Realist, not conformist analysis of the latest financial, business and political news

Biden’s Budget And America’s Inflation

It’s possible that we’ll not in fact find out whether inflation is a purely monetary phenomenon. For Joe Biden seems set on trying to gain inflation anyway, through simple overstimulus of the economy. He’s proposing that there be $1 trillion deficits out for the next decade. Just the thing when the economy is already growing strongly, right?

Under the plan, documents for which were obtained by the Times, the federal government would spend $6 trillion in the 2022 fiscal year, and spending would increase to $8.2 trillion by the year 2031.

That is, you know, a lot.

The plan demonstrates that Biden shows little interest in taming the deficit, which would remain above $1 trillion through the next decade, despite an expected economic recovery.

That’s really a lot a lot.

Rather than find a path to a sustainable debt, the plan would increase the country’s debt burden to 117 percent of GDP by the end of the decade,

This is after all the calculations about how much such spending will grow the economy.

Writ large, the budget proposal, which the White House is expected to formally lay out on Friday, is an unabashed call for a bigger role for government in the U.S. economy, bringing spending to a quarter of the nation’s annual output, larger than any level before the pandemic.

Well, yes. And then when you add local and state spending on top then you’re going to get to 35% of GDP, perhaps a bit more. Which is European levels – UK sorta numbers. And guess what? Even with that sort of spending they’re still not going to have universal and single payer health care, nor an all round welfare state.

What will happen though is substantial inflation. For the economy is already booming. There are already inflationary pressures. And the money supply has expanded out the wazoo. Add in substantial deficit spending and which possible cause of inflation don’t we already have?

Sadly, this isn’t in fact good news for those of us who even still understand the phrase “fiscal rectitude”. For there are so many things that might go wrong here that the blame will never be pinned upon any one of them.

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Guest
Guest
27 days ago

In other words the Yanks are going to get it up the rectum.

Craig
Craig
26 days ago
Reply to  Guest

And to be precise, the debtors are going to stick it to the creditors and that will include many foreigners of course who trusted the US to make good on its debts.

John Galt
27 days ago

Fortunately for Biden, he won’t be around long enough to face the consequences of his actions.

Balam
Balam
26 days ago

I’d be curious to know what could happen with this kind of debt if – for example – China decided to call the US’s bluff on their increasingly funny money.

Of course, the US would still have a big army to threaten them with (wasn’t there a rumour that the Iraq war was provoked by Saddam Hussein wanting to sell oil in Euros?), but if there was already meyhem in the US, and the army was occupied trying to keep the peace there…

Craig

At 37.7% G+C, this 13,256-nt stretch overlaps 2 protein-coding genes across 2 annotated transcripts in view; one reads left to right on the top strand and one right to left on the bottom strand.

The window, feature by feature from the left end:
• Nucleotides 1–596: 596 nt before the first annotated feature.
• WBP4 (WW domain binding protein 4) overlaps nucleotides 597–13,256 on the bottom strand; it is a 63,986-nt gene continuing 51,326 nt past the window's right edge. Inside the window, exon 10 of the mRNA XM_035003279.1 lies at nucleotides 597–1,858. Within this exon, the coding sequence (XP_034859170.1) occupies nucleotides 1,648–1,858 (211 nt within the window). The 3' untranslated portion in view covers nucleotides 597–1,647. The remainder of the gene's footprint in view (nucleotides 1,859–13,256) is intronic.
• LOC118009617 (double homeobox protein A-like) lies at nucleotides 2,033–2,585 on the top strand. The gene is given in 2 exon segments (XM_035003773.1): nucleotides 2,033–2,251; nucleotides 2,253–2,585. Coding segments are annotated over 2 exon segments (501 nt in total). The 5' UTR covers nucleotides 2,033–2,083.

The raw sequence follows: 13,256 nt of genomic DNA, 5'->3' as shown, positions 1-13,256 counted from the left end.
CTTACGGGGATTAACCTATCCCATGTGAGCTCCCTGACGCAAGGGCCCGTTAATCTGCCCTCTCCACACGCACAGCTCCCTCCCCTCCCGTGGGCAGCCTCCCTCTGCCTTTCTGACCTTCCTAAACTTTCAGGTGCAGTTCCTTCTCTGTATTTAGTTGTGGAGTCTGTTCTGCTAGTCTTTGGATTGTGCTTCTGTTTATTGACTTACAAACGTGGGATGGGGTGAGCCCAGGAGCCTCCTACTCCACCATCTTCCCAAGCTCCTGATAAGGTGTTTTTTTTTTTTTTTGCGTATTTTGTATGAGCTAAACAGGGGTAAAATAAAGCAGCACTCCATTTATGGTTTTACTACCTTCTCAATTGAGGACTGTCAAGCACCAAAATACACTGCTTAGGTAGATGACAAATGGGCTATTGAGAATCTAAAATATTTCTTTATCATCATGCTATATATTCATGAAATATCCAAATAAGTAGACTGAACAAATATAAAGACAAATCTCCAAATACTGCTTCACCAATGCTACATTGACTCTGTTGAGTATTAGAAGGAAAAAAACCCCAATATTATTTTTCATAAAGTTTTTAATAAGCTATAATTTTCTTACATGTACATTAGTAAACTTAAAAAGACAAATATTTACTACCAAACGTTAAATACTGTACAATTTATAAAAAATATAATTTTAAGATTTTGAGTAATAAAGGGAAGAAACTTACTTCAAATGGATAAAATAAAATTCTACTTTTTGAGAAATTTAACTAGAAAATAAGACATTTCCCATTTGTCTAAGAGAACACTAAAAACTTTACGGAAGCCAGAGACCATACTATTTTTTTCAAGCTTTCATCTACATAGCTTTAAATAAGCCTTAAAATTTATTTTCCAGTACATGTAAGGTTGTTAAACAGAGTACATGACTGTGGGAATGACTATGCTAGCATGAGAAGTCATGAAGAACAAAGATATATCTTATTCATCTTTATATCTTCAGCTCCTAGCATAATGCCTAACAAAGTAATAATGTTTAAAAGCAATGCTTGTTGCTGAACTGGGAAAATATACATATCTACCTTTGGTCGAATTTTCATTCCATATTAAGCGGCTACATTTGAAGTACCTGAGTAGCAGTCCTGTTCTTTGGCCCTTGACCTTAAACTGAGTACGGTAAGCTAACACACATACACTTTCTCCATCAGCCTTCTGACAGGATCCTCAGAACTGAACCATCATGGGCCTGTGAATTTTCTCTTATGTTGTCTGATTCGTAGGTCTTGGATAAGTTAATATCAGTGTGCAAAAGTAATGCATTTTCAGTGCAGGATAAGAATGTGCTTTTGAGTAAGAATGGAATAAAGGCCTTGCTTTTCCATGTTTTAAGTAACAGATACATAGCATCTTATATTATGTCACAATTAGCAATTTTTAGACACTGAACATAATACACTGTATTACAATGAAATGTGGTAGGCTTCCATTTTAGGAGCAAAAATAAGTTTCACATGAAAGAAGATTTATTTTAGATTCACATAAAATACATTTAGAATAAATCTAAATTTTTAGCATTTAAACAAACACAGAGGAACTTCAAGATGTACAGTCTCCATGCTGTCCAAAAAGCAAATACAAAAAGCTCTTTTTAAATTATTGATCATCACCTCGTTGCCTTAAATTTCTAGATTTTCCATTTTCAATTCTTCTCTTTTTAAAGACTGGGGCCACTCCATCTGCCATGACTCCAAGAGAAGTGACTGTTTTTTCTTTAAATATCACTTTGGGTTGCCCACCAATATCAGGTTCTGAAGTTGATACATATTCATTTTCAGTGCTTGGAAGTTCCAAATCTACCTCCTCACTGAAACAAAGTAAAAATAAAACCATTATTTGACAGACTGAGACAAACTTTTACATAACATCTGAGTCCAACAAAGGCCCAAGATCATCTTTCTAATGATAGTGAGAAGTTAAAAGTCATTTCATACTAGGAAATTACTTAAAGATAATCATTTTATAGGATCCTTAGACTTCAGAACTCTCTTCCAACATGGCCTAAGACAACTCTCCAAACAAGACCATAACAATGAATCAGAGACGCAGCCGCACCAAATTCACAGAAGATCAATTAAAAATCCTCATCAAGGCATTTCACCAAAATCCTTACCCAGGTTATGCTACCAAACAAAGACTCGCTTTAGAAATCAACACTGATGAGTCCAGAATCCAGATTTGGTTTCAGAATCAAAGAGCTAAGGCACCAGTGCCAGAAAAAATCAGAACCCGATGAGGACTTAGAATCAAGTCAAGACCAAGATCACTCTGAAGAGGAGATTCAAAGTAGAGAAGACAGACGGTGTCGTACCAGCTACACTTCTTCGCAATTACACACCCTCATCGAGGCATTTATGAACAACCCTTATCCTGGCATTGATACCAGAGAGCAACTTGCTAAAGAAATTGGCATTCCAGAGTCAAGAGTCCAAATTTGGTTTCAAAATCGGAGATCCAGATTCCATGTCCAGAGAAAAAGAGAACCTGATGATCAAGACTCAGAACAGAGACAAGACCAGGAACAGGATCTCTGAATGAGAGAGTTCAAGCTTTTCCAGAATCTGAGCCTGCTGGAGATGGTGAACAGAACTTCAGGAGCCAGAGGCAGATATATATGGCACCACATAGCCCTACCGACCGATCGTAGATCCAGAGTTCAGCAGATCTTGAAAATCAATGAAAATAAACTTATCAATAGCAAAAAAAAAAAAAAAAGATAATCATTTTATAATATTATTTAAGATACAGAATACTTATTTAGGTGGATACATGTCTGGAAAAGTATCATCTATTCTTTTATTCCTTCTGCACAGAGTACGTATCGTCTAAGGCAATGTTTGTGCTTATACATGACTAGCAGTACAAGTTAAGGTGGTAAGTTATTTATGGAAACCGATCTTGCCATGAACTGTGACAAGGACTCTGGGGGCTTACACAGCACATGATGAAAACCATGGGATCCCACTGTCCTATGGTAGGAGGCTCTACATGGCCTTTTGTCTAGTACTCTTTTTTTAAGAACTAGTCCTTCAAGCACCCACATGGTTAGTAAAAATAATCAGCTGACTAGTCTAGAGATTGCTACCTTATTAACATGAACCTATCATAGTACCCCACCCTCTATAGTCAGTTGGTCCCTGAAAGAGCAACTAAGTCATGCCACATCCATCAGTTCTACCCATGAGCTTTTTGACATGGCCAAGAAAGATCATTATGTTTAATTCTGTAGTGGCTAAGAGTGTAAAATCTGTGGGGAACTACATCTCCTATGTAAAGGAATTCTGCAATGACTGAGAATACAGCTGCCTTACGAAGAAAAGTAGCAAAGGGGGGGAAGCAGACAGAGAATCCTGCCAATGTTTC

Craig
26 days ago
Reply to  Balam

China has nukes. North Korea has nukes too and they are enough of a porcupine that the US isn’t going to attack. Right now the Chinese have called the US and have stopped adding to their US treasury holdings.

Wheels
Wheels
26 days ago
Reply to  Craig

Not correct and can’t be true. So long as they have a trade surplus, and they do, they have to buy bonds or assets. They are not buying enough assets because the surpluss is too large to buy so many assets so fast. They may then resell the bonds but someone is holding them. As Tim likes to say, the ballance of payments always ballances.

Barks
Barks
26 days ago
Reply to  Balam

That’s part of the problem–calling a bluff means doing what, exactly? Receiving devalued US dollars in exchange for US Treasury bonds?

Craig
Craig
26 days ago
Reply to  Barks

Well the fact is the US is devaluing its dollar, so why should creditors stand pat. Look, if you loaned money to a deadbeat nation, I mean, sure, mistake made, but you don’t throw good money after bad money. Right now the Chinese are sitting on US treasuries, they should likely consider selling them on the open market, slowly and surely and get something of value in return for them. Remember they spent their scarce time, labor and capital to produce things that Americans actually wanted to buy and in return we re-exported empty containers, dollars/treasuries (oversimplifying). Now the US… Read more »

Barks
Barks
26 days ago
Reply to  Craig

Right, the rub is that “something else or other assets” are probably US based, either government-issued or something like real estate.

Craig
Craig
26 days ago

Janet Yellen has a bond to sell you!

Spike
Spike
26 days ago

Can we now bury Keynes’s hoax that budget deficits would be negated and the debt paid down in good times? In good times, the politicians who used Keynes as an expert simply change their tune. A pesky chest cold “changes everything.”

Bongo
Bongo
26 days ago

There is something I don’t understand about trade deficits Based on the information at https://tradingeconomics.com/cyprus they have been running a trade deficit of 1bn Euro a quarter, and their Gross Fixed Capital Formation is about half of that. This has been the case for quite a long time so why hasn’t Cyprus gone totally and utterly Annabel Chong as an entity. I realise that the USA has GFCF way ahead by several multiples of their trade deficit but if the argument on deficits relative to GFCF holds up and so USA will be fine then the same argument should mean… Read more »

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